Bank gives Purple Line firms more time to reach a settlement with Maryland and avoid potential default on debt

The bank representing the bondholders on the Purple Line construction has agreed to postpone any “enforcement action” until Nov. 30, giving the project’s concessionaire more time to try to reach a settlement with the state, according to project documents. Industry experts say such a “forbearance agreement” grants a borrower more time to reach a deal — in this case, for the concessionaire to try to salvage the project’s $5.6 billion public-private partnership — to prevent potentially having to default on its debt. (Wash Post)

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Community Cleanup In West Baltimore Saturday Aims To Prevent Illegal Dumping, Clean Up Streets

Hundreds of volunteers turned out Saturday to participate in a community-wide cleanup in west Baltimore. “This is great, this has always been our fight for a long time,” Edna Manns-Lake, of Fayette Street Outreach, said. The event was held, in part, to prevent illegal dumping and as an effort to clean up the streets. “Nobody wants to walk out of their door and just see trash, whether it’s in front of your door, in the street or in the alley,” Manns-Lake said. (WJZ-TV)

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'Courage, grace and strength': Ken Jennings, Pat Sajak, others mourn 'Jeopardy!' host Alex Trebek

Alex Trebek, the longtime "Jeopardy!" host, died after a battle with pancreatic cancer. The entertainment world is mourning the loss of beloved "Jeopardy!" host Alex Trebek, who died Sunday at age 80 after a public battle with Stage 4 pancreatic cancer. Ken Jennings, the contestant crowned the greatest "Jeopardy!" player of all time earlier this year, paid tribute to the host in a Twitter post Sunday. (Delmarva)

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Walking for peace in Park Heights, residents shaped by violence hope to make Baltimore safer

One teacher said she has lost 10 students to violence in her 18 years of teaching in Baltimore. A parent recalled losing her cousin to gun violence 15-years ago. And a principal just held a memorial event for a student’s father who was killed. They all gathered Saturday afternoon to raise awareness for peace in Baltimore. About 75 people attended Hope In the Heights Peace Parade, a walk in the Parks Height neighborhood that honored Ceasefire Weekend. Students, staff, parents and community members carried signs and wore shirts with messages of peace for the afternoon walk, which began at Creative City Public Charter School, looped to Park Circle, and ended back at the school. (Balt Sun)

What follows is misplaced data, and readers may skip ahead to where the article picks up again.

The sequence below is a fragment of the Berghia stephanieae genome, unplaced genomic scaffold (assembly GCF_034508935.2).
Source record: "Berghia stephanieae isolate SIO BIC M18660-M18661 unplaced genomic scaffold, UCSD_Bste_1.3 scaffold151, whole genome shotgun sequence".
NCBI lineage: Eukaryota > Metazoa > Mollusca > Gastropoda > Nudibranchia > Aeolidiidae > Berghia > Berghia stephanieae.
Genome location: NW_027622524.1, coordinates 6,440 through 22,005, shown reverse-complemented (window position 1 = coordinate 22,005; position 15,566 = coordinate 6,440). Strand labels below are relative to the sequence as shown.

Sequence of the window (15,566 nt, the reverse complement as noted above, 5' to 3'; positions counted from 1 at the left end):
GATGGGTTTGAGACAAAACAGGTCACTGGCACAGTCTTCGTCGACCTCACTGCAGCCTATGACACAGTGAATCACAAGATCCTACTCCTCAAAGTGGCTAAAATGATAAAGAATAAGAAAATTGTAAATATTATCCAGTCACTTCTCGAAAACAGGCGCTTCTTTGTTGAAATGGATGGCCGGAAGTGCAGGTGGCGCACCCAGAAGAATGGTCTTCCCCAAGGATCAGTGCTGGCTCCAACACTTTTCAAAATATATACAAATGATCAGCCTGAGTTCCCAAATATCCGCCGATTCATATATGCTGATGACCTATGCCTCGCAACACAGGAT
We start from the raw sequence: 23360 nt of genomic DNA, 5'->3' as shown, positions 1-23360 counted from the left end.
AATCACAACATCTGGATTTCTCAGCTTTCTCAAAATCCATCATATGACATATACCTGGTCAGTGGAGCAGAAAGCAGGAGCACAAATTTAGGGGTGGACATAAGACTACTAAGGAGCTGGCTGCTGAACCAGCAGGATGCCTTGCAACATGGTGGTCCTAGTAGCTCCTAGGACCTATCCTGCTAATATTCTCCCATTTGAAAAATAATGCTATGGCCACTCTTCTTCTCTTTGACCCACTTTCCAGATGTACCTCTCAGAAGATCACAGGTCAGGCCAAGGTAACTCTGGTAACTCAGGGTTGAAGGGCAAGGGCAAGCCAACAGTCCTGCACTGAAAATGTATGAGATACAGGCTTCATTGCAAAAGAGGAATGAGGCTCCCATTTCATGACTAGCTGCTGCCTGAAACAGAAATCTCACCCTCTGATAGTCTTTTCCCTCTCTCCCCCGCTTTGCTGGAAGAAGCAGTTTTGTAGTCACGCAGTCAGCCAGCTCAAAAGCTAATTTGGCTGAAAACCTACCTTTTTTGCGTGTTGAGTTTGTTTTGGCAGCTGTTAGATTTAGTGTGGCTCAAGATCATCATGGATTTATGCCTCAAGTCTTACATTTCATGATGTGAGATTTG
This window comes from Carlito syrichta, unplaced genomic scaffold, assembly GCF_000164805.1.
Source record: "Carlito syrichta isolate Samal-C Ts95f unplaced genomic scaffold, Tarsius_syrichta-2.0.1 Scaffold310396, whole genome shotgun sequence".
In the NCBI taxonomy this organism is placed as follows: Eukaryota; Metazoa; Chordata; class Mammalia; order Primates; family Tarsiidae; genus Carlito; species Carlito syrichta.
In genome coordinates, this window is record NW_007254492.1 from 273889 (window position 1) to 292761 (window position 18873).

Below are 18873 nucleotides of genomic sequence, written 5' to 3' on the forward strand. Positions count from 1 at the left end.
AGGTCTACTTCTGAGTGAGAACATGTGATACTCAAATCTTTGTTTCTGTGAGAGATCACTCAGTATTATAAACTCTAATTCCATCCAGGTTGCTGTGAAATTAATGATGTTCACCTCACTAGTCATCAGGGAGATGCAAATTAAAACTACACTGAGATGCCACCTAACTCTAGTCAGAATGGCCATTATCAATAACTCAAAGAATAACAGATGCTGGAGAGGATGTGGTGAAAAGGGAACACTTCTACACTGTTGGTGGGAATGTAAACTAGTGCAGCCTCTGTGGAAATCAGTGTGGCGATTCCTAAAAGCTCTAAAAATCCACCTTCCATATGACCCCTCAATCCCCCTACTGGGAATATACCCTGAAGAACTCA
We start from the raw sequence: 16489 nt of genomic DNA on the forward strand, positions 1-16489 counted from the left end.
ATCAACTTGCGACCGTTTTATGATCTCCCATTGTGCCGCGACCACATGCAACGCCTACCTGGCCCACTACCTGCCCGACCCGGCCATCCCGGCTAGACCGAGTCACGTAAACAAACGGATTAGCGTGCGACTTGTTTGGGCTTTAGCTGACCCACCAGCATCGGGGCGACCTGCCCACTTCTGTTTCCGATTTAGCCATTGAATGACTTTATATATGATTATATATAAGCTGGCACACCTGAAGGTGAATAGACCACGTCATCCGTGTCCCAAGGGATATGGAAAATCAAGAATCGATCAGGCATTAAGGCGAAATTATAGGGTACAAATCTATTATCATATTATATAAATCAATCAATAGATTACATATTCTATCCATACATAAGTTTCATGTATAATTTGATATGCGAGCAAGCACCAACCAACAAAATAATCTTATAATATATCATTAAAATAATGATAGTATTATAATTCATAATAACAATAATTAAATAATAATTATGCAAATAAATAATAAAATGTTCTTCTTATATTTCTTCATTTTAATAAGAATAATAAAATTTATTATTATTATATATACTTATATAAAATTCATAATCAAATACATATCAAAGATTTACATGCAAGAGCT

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New Mural Unveiled In North Baltimore Saturday

A new mural is up in north Baltimore. It was unveiled Saturday along Greenmount Avenue at the Southern Waverly Gateway. The mural shows three people surrounded by colorful flowers. The artist says he hopes it welcomes people to the neighborhood and brings them some joy. (WJZ-TV)

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Maryland reports 1,198 new coronavirus cases— most since July and second straight day of 1,000 or more

The coronavirus pandemic in Maryland is continuing to surge as the state reported 1,198 new cases Thursday — the most since July — and 10 more deaths tied to COVID-19, the disease the virus causes. It’s the second straight day the state has reported 1,000 or more new cases, after previously not reaching that mark since Aug. 1. The new data come as new confirmed cases nationwide have reached an all-time high, with the seven-day average of daily confirmed cases growing 45% in the past two weeks. (Balt Sun)

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Knowing the virus’ emotional toll firsthand, UMMS' COVID-19 incident commander urges Marylanders to take care of themselves

As Dr. David Marcozzi warned Marylanders at a news conference Thursday not to let their guard down against the coronavirus, he paused to remind people to also take care of themselves. The COVID-19 incident commander for the University of Maryland Medical System said the pandemic has had emotional ramifications. People have been forced to upend their lives by transitioning children to virtual school, working from home and in many cases not seeing family or friends to help curb the spread of the deadly virus. (Balt Sun)

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Maryland Prepared For Fall Surge In COVID-19 Cases As New Cases Reach Highest Level In Months, Gov. Hogan Says

The United States is in the midst of a “major surge” of coronavirus cases, but Maryland is prepared, Gov. Larry Hogan said Thursday. Hogan made the remarks during a news conference Thursday evening, calling the surge an “indisputable fact.” Thursday marked the second consecutive day on which the state reported more than 1,000 new COVID-19 cases. People who said the pandemic would end the day after the election were “dead wrong,” the governor said. (WJZ)

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